Sunday, 13 July 2014

Search for a national capital - Canberra

In the last years of the Nineteenth Century, some Australiasian States (including New Zealand, but not Western Australia) decided to federate. With much angst, politicians of the day set about the task of locating a new capital.  Intercolonial jealousies precluded Melbourne and Sydney from taking on the role of national capital, although neither city has ever relinquished its claims on the title.

Canberra - view overlooking War Memorial along Anzac Avenue to Lake Burley Griffin

Hidden away in NSW State Archives are the records of the Commission charged with searching for the new capital.  In the papers are the winning entry - submitted on behalf of the town of Queanbeyan in relation to some sheep paddocks to its West with the locality name of Canberra. The nearby locality of Lake George had also been proposed, but was eliminated when it was revealed that Lake George was dry a lot of the time.

The typed Summary of Evidence taken by the Commission records the evidence of some remarkable people - evidence that was to lead to the creation of the new city and an associated state. The Australian Capital Territory today has an economy greater than a number of far larger Australian States or Territories.

Summary of Evidence of:

William Finn - Chairman of the Queanbeyan Federal City Committee
Sydney Richardson - Government Medical Officer
Patrick Blackall - Medical Practitioner
Theophilus Cox - Journalist
Samson Southwell - Farmer
John Gale - Journalist
Fredrick Campbell, Grazier
William Farrer - Experimentalist
Andrew Cunningham - Grazier
John Fitzgerald - Farmer
William Wright - Agent
Charles O'Hanlan - Road Superintendent, Queanbeyan

The case made by these men was far superior to any put the Commission elsewhere.  Within it, are seeds that eventually became the pillars of the city.

Copied at the State Archives Office, July 2014 (click each page to view).


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SUMMARY OF EVIDENCE relating to QUEANBEYAN SITE taken at a Public Inquiry held at Queanbeyan on 11th June 1900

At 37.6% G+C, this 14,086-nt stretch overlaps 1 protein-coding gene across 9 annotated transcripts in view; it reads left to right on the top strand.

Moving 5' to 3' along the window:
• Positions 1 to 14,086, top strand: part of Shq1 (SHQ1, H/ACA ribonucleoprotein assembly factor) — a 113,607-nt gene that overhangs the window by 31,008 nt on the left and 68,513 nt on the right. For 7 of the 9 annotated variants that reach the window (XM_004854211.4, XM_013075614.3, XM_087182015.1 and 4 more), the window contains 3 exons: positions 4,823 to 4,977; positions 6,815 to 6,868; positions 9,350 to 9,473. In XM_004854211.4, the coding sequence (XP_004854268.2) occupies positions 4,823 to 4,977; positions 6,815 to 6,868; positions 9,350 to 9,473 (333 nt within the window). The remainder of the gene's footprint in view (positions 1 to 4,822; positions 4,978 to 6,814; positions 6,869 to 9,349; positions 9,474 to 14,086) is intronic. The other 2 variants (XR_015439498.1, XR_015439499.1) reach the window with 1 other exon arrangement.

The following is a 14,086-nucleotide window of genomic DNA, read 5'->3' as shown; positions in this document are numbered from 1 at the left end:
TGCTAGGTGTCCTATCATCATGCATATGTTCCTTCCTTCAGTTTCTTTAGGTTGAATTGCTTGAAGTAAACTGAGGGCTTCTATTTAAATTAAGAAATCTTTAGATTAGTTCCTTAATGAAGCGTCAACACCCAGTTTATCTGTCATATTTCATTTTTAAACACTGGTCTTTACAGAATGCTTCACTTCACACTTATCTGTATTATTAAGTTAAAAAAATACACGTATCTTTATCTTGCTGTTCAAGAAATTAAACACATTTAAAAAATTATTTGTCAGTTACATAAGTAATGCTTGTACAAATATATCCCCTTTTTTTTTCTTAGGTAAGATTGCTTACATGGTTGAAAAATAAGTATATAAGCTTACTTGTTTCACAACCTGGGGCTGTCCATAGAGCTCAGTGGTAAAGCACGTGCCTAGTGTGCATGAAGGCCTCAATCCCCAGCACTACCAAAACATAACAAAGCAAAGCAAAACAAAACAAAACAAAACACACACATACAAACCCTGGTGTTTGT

WILLIAM PIKE Chairman of Queanbeyan Federal City Committee
Initiation of Committee. Formerly Mayor of Queanbeyan. At a Public meeting a Committee was appointed to collect information in furtherance of Queanbeyan’s claim to be Federal Capital. He was appointed Chairman and the report furnished was carried out by resolution of the Committee.

SYDNEY LONGIEN RICHARDSON Government Medical Officer at Queanbeyan
Climate Conditions. 12 years in District. Regarded it as very healthy. Temperature changeable but unless a thunderstorm occurred the fall was not material. Never had it 100 degrees shade followed by frost. Cases of heat apoplexy occurred chiefly on the plains. Typhoid more prevalent this year than for 7 or 8 years, owing to the five year drought. Measles and influenza had occurred but they are independent of Climate. Diphtheria has occurred owing to insanitary causes. The climate was conducive to longevity. Residents of the District upwards of 80 and 90 years of age could be met. Most death certificates given by him were either for very young or very old people.
Water Supply. At present from underground tanks. Sometimes in the summer the river water is used.
Drainage. The surface drainage of the town is not good. Cesspits are used for nightsoil and the surface drainage goes into the river.

PATRICK BLACKALL Medical Practitioner

Climatic Conditions. Practicing at Queanbeyan 10 years. Produce return showing number of births and deaths in the Registry District of Queanbeyan. District a pleasant healthy climate free from endemic disease. Most deaths caused by...

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This research is being undertaken as part of the #invisiblecities project.

Peter Quinton
Palerang
July 2014




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